But the song which brought the album the exposure that led to its acclaim was “Common People,” which really was what a cover should be – a performance that maintains the idea of the original while building upon it.

People snicker at me when I include a William Shatner album in my Top 10 favorites. But honestly, Has Been is kind of genius. With strong musical performance and an even stronger series of lyrics, Shatner, Folds et al. created in 2004 an album that will probably go overlooked but is really a diamond in the rough.

This Week’s Musings

I’m back after an unintended rest-of-the-week off for an abbreviated week of posts. (Next week’s going to be an abbreviated week as well. See a theme here?) It’s a podcast week – more on that in a bit – and here’s the textual posts I’ve got cooked up:

  • Required Listenings: Tomorrow, I discuss the surprisingly-genius William Shatner album, Has Been.
  • Thursday Trivia: Either 5 facts about the film The Fish That Saved Pittsburgh, or a 5 facts and/or anecdotes on said film. Depends on how much I can find.
    This week on the ThursTriv Podcast, 5 questions centered around the theme “30 Days Hath…”.
  • Friday Stuff & Things: I reflect on The Show with Ze Frank, five years later.
Plus the standard Twitter/Tumblr/AccioNerds madness. And pesto! (Damn, I love pesto.)
I’ll see you all tomorrow for Required Listenings; until then, enjoy Mayer Hawthorne.

One Year Since “Millionaire”

A year and a day ago, as my friend Connie V. Chen reminded me, I cut class to appear on a game show. A year and five days ago, I woke up at an absurd 5 in the morning on the day off I had every Thursday last year.

Really, though, appearing on Millionaire was kind of an absurd experience. Thursday I spent holed up in ABC’s green room, with nothing to do but talk, pace, and eat roast bee sandwiches for 10 hours (for the record, I think I had four roast beef sandwiches). Monday was a sort of blur – in the green room, having run late, for about five minutes until they put makeup on me and brought me downstairs to the stage (well, first a cone of silence sort of isolation area, and then the stage). Really, I’ve expounded on the experience more than enough, but there are two things I’ve taken from the whole thing:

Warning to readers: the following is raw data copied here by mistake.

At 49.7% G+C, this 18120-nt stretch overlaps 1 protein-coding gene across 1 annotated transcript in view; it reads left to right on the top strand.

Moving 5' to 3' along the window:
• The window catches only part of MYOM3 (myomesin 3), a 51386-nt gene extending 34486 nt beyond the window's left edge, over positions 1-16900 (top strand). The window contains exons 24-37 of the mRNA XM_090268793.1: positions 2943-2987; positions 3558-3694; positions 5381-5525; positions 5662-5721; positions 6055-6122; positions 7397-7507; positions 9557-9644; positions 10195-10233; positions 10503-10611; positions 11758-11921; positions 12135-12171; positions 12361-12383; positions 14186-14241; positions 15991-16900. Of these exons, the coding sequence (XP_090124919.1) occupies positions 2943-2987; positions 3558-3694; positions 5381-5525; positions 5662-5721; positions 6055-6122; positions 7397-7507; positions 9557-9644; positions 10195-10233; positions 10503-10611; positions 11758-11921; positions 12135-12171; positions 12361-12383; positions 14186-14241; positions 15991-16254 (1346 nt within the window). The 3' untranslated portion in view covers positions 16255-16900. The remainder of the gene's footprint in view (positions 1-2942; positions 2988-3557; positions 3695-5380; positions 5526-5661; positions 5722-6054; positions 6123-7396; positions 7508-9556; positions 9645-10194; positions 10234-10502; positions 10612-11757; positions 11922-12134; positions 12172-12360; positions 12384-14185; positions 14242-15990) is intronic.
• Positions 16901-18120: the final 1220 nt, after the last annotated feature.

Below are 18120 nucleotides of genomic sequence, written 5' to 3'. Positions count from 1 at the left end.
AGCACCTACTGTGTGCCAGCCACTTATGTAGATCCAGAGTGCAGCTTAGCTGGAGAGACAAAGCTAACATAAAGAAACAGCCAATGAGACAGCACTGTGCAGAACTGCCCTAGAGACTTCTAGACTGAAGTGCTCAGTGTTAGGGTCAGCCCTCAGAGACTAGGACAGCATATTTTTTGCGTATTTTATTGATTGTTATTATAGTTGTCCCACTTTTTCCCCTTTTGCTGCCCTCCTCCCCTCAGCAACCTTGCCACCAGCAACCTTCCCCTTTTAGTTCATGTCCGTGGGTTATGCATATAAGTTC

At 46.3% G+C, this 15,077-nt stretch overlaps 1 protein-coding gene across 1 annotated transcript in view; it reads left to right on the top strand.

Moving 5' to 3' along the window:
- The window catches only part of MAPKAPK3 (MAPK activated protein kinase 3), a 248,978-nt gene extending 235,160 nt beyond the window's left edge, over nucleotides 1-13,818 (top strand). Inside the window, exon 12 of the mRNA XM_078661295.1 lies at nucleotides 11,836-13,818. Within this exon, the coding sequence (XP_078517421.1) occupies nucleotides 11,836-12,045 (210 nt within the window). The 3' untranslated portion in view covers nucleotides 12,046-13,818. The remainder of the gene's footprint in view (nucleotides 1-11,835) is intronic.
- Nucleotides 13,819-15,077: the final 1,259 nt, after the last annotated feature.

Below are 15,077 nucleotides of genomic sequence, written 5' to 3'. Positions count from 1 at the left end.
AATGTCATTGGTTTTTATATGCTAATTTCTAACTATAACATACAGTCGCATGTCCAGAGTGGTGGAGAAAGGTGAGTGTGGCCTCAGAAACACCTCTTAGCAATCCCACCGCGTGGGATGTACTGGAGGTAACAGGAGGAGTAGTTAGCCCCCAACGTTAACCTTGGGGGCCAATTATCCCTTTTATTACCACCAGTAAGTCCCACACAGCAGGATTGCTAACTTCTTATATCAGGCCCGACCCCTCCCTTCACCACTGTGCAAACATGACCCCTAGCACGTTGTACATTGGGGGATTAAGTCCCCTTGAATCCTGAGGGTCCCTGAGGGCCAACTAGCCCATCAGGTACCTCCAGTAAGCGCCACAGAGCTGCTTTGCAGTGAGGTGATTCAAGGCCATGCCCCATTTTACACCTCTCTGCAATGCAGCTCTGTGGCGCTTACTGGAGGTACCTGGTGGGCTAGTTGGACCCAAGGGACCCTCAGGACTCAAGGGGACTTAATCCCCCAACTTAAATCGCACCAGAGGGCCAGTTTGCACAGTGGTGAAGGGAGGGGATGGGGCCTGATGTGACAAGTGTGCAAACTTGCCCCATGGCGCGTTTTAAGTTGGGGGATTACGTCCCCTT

First, no matter how long it’s been since Millionaire was in its glory days and Regis was host and people actually won the grand prize, the show still has gravitas – and nearly universally at that. When I was being interviewed for my internship at the Museum of American Finance, they asked me about my time on the show. When I went to a pizza party a few floors above mine in my dorm over the summer, my friend Jane brought it up to a few of the French exchange students on the floor, piquing their interest and providing common ground (well, that and a love for cheesy foods). People still show up on my blog to see my Millionaire appearance and read my recounting of the adventure.

And second, Millionaire has created and sustained trivia-driven, cross-generational friendships. My friend Connie I mentioned earlier? I met her through Millionaire – our paths on the show were pretty similar: Thursday holdovers, Monday contestants, and eventually America’s Newest Thousandaires. Since then she’s moved to Austin and soon to Asia; her journey post-Millionaire has been decidedly different from mine. But that underscores the link shared among the contestants I knew and with whom remain in contact.

I still kind of regret not jumping that Burt Reynolds/Loni Anderson question. But I took a risk, a risk of which I was fully aware, and while it didn’t pay off monetarily, it’s a risk that’s part of something I’ll cherish for the rest of my life, and a risk that’s paid off in spades.